by Steven Sahiounie, published on MidEast Discourse, February 9, 2021
The administration of President Joe Biden may use a new tactic to bring Damascus to its knees. The ‘regime-change’ policy of Obama, which spawned ‘forever-wars’ in Libya and Syria, has a new twist.
Biden could choose to solve the Syrian conflict through diplomacy, but he may have tasked Secretary of State Anthony Blinken with re-inventing a terrorist following Radical Islam, and with a $10 million bounty on his head, as the new leader of Syria.
Abu Mohammed Al-Jolani, the leader of Syria’s Hayat Tahrir Al-Sham (HTS), which had been previously named Jibhat al-Nusra, and where the Al Qaeda affiliate in Syria, had changed their name in a previous bout of re-branding their image.
The US is now in the process of changing the mask on HTS in Syria, as the group is listed by the US, EU, Russia, the UN, and Turkey as a terrorist group. Jolani took off his guerrilla warfare uniform and switched to a business suit recently in a PBS “Frontline” interview with journalist Martin Smith. Western audiences may be fooled by the new look, but the residents of Syria know the true Jolani. Washing away the gallons of blood on his hands will take a much deeper sanitizing than a new suit. Biden may have a hard time explaining the support of Jolani to French President Macron, who has officially declared war on Radical Islam.
The US had justified their illegal occupation of Syria as necessary to fight Islamic State (IS) terrorist group. The group was successfully dislodged from the territory they had held in northeast Syria.
The sole remaining territory held by an armed group following Radical Islam is Idlib, in the northwest, an area which US officials once described as “the largest al-Qaeda safe haven since 9/11”. Western media describes Idlib as ‘a last stronghold of Syrian rebel groups’. The US and its media outlets have used the terms ‘terrorists’ and ‘rebels’ interchangeably, which has effectively re-branded blood-thirsty criminals into freedom fighters.
Trump had inherited the Syrian conflict from Obama, and he did not work toward any solution but held the status-quo, which saw US troops illegally stationed in Syria to steal the oil. Trump allowed Saudi Arabia to write the US foreign policy on Syria, due to his tight relationship with Crown Prince Mohammed bin Salman.
The US refused to beat HTS, instead, they protected them in Idlib, and have denounced Syrian and Russian attacks on the group. Now, the US has joined with HTS leader Jolani as their new man to lead Syria, still committed to the US policy of ‘regime change’.
The names change, but the essence is the same. In Syria, there were many armed groups, from the Free Syrian Army to Al Qaeda, and IS. Each had a leader, and a name, but in essence, all were the same: men killing people in the name of God. Their goal is ‘regime change’ and the regime they seek to install in Damascus is an Islamic government, with Sharia as the constitution and rule of law.
Turkey invaded Idlib and has 20,000 troops there, but has been reluctant to publicly support HTS, because of the ‘terrorist’ listing. The US may begin a process to remove HTS from the terrorist label, which would open up greater aid and western investment in Idlib. At the same time, this close cooperation in Idlib between the US and Turkey could strengthen a fragile relationship between the two NATO partners. However, Turkey is ruled by a Muslim Brotherhood party, AKP, and there are calls by many in the US and the Arab Gulf states, to designate the Muslim Brotherhood a terrorist group.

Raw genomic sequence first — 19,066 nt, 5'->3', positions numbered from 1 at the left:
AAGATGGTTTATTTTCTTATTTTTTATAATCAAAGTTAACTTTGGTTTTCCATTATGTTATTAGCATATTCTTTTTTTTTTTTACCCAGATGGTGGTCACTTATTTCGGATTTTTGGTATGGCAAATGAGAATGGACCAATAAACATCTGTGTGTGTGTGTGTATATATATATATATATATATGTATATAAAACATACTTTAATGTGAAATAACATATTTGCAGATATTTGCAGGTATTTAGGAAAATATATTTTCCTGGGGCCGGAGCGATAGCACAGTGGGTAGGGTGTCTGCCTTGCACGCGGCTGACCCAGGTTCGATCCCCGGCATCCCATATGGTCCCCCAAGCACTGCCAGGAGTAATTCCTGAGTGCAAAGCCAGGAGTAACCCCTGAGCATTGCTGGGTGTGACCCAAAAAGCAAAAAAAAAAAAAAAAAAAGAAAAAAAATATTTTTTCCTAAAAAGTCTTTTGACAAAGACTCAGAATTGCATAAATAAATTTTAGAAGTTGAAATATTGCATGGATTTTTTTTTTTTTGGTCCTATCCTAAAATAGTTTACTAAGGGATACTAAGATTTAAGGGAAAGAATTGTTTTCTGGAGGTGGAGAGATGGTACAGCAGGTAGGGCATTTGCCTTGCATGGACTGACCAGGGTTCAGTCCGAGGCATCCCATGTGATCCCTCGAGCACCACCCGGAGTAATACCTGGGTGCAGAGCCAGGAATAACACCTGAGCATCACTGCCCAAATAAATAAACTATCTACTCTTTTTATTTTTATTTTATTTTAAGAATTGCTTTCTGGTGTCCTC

The sizable Christian population in Idlib has suffered greatly at the hands of HTS and other Radical Islamic terrorist groups. Not only physical suffering but their properties were seized and they were made destitute and homeless.
The Russian-Turkish ceasefire remains fragile, while joint patrols along the M4 highway have essentially halted since August from terrorist attacks on trucks and civilians. The March 2020 agreement between Russia and Turkey explicitly calls for both sides to “combat all forms of terrorism, and to eliminate all terrorist groups in Syria as designated by the UN Security Council, which includes HTS.
Jolani fought in the post-2003 Iraq war as a member of the Islamic State of Iraq (ISI, which later became ISIS), and in 2011 brought ISIS to Syria. He left ISIS in 2013, and declared allegiance to Al Qaeda, and established their affiliate in Syria, Jibhat al-Nusra.
Al-Nusra became known for being more brutal than all others and was feared and loathed by the Syrian civilians who were their victims. The group carried out war crimes and massacres of unarmed civilians sleeping in their own homes near Latakia in 2013. Killing, maiming, raping, and kidnapping was their calling card.
Jolani has been recast as the local Syrian leader capable of governing Idlib. However, Syria is a much bigger place than Idlib, which is a small agricultural area, only known for its olives. What about the biggest city, Aleppo, or the capital Damascus: what would the residents there think of an ex-ISIS member being in charge of Syria? The Syrian people have lived under a secular form of government for 40 years, and have fought against Radical Islam for ten years. Morphing a terrorist into a leader is a fantasy conjured up in Washington, DC. but will not play well to a Syrian audience.
*Featured Image: Abu Mohammed Al-Jolani with Frontline Journalist Martin Smith during interview in Syria. ~Photo by Scott Anger
Steven Sahiounie is a Syrian Journalist living in Beirut. He has been covering the Syrian crisis since it’s onset in 2011 and has published articles in numerous media outlets – He is regularly interviewed by US, Canadian and German media. Sahiounie is a recipient of the Serena Shim Award for Uncompromising Integrity in Journalism.